Rolling into one of the villages in my box, I felt like I was worth something. Folks in that village was going to give Floyd a copper coin for the pleasure of looking at me. I wasn’t just an ugly little boy with no mama or daddy. I was “AMAZING! ASTONISHING!” I was something them folks hadn’t ever seen before. When the wagon squeaked to a stop, Floyd set up a footbox like a little stage and started his patter.
“Laaadies and geeentermen!” he hollered, sort of stretching it out like he was growling it. “Laaadies and geeeentermen! My name is Perfesser Floyd Wendellson, collector of the rare and the beautiful, and the world’s foremost authority on feechie life and habits!”
My box had a knothole in the side panel, and when I hunkered down, I could see the villagers gathering around the wagon. Things get quiet in the villages, so the commotion of a stranger pulling up in a wagon and hollering about feechiefolks fetched a crowd right off. And once the villagers was in earshot, they wasn’t going anywhere. You never seen anybody could hold a crowd like Floyd. He cut a fine figure in his shiny coat and squared-off hat—so tall and straight. His black mustaches wagged when he talked, and even folks who didn’t believe a word he said couldn’t wait to see what he was going to say next.
I knowed Floyd’s patter by heart. He rearranged the pieces pretty freely, stretching it out if folks was slow to gather, or leaving parts out if folks seemed restless, but the main points of the speechifying was the same every time, and they was pretty simple:
First, Floyd was the bravest adventurer ever to pole a flatboat and the only civilized man ever to come out of the Feechiefen Swamp alive.
Second, for one night and one night only, Floyd was giving a lecture in the village hall—a lively report of his travels with a full account of the habits and customs of the feechiefolks, the wild and mysterious native inhabitants of the Feechiefen.
Third, Floyd’s lecture would include the displayment of a he-feechie he had brought back from the swamp, the only genuine feechie to be found in the civilized world.
Fourth, everybody in the village was invited to come listen to Floyd’s lecture for the small price of one copper coin per person.
Sometimes Floyd started in on all the other so-called feechie authorities—how they’d just find a ugly boy, diaper him in muskrat pelts, slobber him with mud, and call him a feechie. How them other feechie experts was all just charlatans and frauds and only Floyd had the real thing. It took some gumption to tell such a barefaced lie as that. There aint a lot to admire about Floyd, but the man does have gumption. Sitting in that box and listening to Floyd run on about what a fine specimen of feechiehood I was, can you blame me for believing it myself?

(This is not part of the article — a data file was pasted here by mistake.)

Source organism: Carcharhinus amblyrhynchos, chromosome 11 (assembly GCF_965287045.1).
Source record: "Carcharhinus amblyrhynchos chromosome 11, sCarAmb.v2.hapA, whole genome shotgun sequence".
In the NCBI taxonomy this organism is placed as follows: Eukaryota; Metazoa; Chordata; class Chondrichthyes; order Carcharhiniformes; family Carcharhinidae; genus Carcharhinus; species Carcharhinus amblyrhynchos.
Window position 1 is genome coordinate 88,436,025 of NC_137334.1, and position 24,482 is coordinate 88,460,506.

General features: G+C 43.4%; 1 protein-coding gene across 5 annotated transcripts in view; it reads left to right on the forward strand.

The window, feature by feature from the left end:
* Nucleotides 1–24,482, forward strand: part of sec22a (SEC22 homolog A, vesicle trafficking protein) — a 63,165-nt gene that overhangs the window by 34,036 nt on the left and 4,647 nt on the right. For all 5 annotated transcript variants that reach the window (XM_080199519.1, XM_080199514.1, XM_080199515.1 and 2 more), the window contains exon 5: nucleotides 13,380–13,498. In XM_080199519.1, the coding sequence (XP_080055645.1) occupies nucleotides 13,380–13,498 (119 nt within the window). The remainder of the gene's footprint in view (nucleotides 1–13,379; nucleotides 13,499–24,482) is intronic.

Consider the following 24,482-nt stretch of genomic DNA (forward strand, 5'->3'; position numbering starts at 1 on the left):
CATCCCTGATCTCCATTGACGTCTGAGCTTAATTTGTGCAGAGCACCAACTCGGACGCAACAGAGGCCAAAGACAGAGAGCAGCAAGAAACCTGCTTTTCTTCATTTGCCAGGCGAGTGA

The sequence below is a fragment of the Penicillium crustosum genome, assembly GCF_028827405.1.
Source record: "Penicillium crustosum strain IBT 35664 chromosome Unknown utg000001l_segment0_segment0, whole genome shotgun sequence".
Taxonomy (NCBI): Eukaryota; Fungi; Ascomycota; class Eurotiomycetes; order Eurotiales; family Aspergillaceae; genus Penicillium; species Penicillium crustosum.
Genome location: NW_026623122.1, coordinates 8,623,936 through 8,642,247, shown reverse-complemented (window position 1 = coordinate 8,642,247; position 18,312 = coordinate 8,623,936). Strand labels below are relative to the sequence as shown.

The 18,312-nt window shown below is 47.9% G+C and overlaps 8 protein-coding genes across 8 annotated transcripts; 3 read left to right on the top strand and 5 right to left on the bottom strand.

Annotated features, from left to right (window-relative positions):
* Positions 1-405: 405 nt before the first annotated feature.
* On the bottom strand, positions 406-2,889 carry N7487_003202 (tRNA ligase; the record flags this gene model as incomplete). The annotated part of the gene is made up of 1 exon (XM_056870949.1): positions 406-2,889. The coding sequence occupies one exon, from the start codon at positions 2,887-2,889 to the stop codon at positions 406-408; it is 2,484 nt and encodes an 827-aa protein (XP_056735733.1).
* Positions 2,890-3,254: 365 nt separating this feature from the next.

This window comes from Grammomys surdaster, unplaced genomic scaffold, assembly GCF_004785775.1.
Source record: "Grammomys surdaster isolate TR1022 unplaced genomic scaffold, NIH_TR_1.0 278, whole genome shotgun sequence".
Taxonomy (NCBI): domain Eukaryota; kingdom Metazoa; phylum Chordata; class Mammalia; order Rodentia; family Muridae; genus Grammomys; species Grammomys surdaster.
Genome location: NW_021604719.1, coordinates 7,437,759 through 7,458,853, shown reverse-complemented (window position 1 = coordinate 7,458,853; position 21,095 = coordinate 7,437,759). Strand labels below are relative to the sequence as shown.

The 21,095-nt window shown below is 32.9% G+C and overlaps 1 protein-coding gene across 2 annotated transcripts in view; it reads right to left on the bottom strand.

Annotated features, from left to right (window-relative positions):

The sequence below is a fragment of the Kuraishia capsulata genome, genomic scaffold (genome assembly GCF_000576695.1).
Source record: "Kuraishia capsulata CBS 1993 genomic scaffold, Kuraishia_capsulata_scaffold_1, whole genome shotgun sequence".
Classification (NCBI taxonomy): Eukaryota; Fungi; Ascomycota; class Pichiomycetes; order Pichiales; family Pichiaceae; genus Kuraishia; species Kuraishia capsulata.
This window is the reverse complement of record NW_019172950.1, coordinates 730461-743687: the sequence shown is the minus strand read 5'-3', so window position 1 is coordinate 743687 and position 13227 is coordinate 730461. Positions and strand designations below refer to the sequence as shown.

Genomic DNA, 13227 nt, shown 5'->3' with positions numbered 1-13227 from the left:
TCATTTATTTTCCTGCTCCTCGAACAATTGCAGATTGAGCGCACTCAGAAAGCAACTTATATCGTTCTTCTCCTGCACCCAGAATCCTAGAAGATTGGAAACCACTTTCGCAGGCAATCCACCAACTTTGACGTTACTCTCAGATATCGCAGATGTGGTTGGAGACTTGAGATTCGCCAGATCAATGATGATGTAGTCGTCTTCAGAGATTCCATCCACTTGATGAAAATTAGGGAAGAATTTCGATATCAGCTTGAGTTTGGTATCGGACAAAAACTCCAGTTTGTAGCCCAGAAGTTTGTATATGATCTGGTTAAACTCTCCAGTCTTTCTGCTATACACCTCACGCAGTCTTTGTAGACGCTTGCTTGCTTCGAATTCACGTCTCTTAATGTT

“Wild Man of the Feechiefen Swamp” is a heap better than “ugly boy whose mama didn’t want him.” When it comes to Floyd’s tales, you got to pick and choose what to believe anyway; I figured I might as well believe the tales I liked the best.
And I never believed them feechie tales more than in the five minutes just before the box flung open. By the time Floyd got to my cue, I was about to bust I felt so feechiefied. “He’s really quite harmless”—that was my cue. When
Floyd worked them words into his patter, I commenced to yowling like a panther and growling like a bear and howling like a wolf, thumping around in my box and putting up such a ruckus as you never heard in your life. I kept it up until Floyd whapped on my box a few times with his cane.
It didn’t take much of that business to get the crowd whipped up pretty good. I know Floyd and me was supposed to be the show, but the crowd made a pretty good show their own selves, and I liked nothing better than watching it through my knothole.
A few younguns run off hollering; the rest found a grownup to hide behind. They looked like a nation of popeyed squirrels, peeping out from a forest of trouser legs and ladies’ skirts. Some of the womenfolks raised up their eyebrows and clutched handkerchiefs to their chins, and some of them glowered at Floyd for bringing such a dangerous critter into the midst of their peaceful village. The menfolks mostly kept a brave face, putting on smirks as if to show they didn’t believe Floyd had a feechie in that box. But behind most of the smirks you could see a little doubt.
Floyd made like he was as surprised by the commotion as anybody—like this wasn’t the same routine we done five or six times a week as far back as I could remember. He stammered and acted flusterated, like he was throwed off and was struggling to get his wagon back on the path. Really he was just giving the smart alecks in the crowd a chance to pitch in. There was always at least two or three of them fellers around.
“What’s the matter, stranger? Cat got your tongue?”
“I used to believe in feechies too, Perfesser. When I was a baby!”
“How about a unicorn, Perfesser? If you got a unicorn, I’d gladly pay a copper to see it.”
“Maybe you should take your feechie show to the next village. This village aint got enough idiots to make a suitable audience.”
The hecklers figured they was being original and clever. They figured they had the upper hold on Floyd because they was taking him off his script. They never understood that they was the script. No smart aleck ever said anything Floyd hadn’t already heard a hundred times before. And he might have played like he was flummoxed, but Floyd always had both hands on the reins.